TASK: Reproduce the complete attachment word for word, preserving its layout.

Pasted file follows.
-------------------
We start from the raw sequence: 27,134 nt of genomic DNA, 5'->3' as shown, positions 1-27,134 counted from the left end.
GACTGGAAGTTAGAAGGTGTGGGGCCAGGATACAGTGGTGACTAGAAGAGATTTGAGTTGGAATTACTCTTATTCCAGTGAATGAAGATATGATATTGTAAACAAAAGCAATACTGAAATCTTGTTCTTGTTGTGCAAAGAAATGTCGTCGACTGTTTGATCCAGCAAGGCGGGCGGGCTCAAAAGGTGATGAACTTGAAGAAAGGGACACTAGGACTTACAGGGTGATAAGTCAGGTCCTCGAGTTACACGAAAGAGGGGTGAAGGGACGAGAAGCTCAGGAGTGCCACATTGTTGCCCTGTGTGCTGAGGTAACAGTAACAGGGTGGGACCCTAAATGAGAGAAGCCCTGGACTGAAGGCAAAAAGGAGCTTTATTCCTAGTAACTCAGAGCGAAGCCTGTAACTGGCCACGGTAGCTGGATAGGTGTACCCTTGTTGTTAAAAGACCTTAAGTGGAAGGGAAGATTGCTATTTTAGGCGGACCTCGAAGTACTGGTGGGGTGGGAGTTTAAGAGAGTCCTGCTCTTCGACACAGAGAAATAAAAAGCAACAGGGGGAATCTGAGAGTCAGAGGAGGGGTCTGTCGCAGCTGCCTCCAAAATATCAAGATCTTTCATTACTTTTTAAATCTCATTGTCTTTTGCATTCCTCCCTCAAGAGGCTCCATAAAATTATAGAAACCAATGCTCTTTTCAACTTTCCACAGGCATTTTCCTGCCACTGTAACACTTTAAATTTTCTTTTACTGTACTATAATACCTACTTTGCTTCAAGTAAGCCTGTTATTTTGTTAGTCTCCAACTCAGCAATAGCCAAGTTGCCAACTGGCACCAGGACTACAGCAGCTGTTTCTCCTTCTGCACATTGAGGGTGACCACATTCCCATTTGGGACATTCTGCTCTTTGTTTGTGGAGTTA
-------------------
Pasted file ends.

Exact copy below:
We start from the raw sequence: 27,134 nt of genomic DNA, 5'->3' as shown, positions 1-27,134 counted from the left end.
GACTGGAAGTTAGAAGGTGTGGGGCCAGGATACAGTGGTGACTAGAAGAGATTTGAGTTGGAATTACTCTTATTCCAGTGAATGAAGATATGATATTGTAAACAAAAGCAATACTGAAATCTTGTTCTTGTTGTGCAAAGAAATGTCGTCGACTGTTTGATCCAGCAAGGCGGGCGGGCTCAAAAGGTGATGAACTTGAAGAAAGGGACACTAGGACTTACAGGGTGATAAGTCAGGTCCTCGAGTTACACGAAAGAGGGGTGAAGGGACGAGAAGCTCAGGAGTGCCACATTGTTGCCCTGTGTGCTGAGGTAACAGTAACAGGGTGGGACCCTAAATGAGAGAAGCCCTGGACTGAAGGCAAAAAGGAGCTTTATTCCTAGTAACTCAGAGCGAAGCCTGTAACTGGCCACGGTAGCTGGATAGGTGTACCCTTGTTGTTAAAAGACCTTAAGTGGAAGGGAAGATTGCTATTTTAGGCGGACCTCGAAGTACTGGTGGGGTGGGAGTTTAAGAGAGTCCTGCTCTTCGACACAGAGAAATAAAAAGCAACAGGGGGAATCTGAGAGTCAGAGGAGGGGTCTGTCGCAGCTGCCTCCAAAATATCAAGATCTTTCATTACTTTTTAAATCTCATTGTCTTTTGCATTCCTCCCTCAAGAGGCTCCATAAAATTATAGAAACCAATGCTCTTTTCAACTTTCCACAGGCATTTTCCTGCCACTGTAACACTTTAAATTTTCTTTTACTGTACTATAATACCTACTTTGCTTCAAGTAAGCCTGTTATTTTGTTAGTCTCCAACTCAGCAATAGCCAAGTTGCCAACTGGCACCAGGACTACAGCAGCTGTTTCTCCTTCTGCACATTGAGGGTGACCACATTCCCATTTGGGACATTCTGCTCTTTGTTTGTGGAGTTA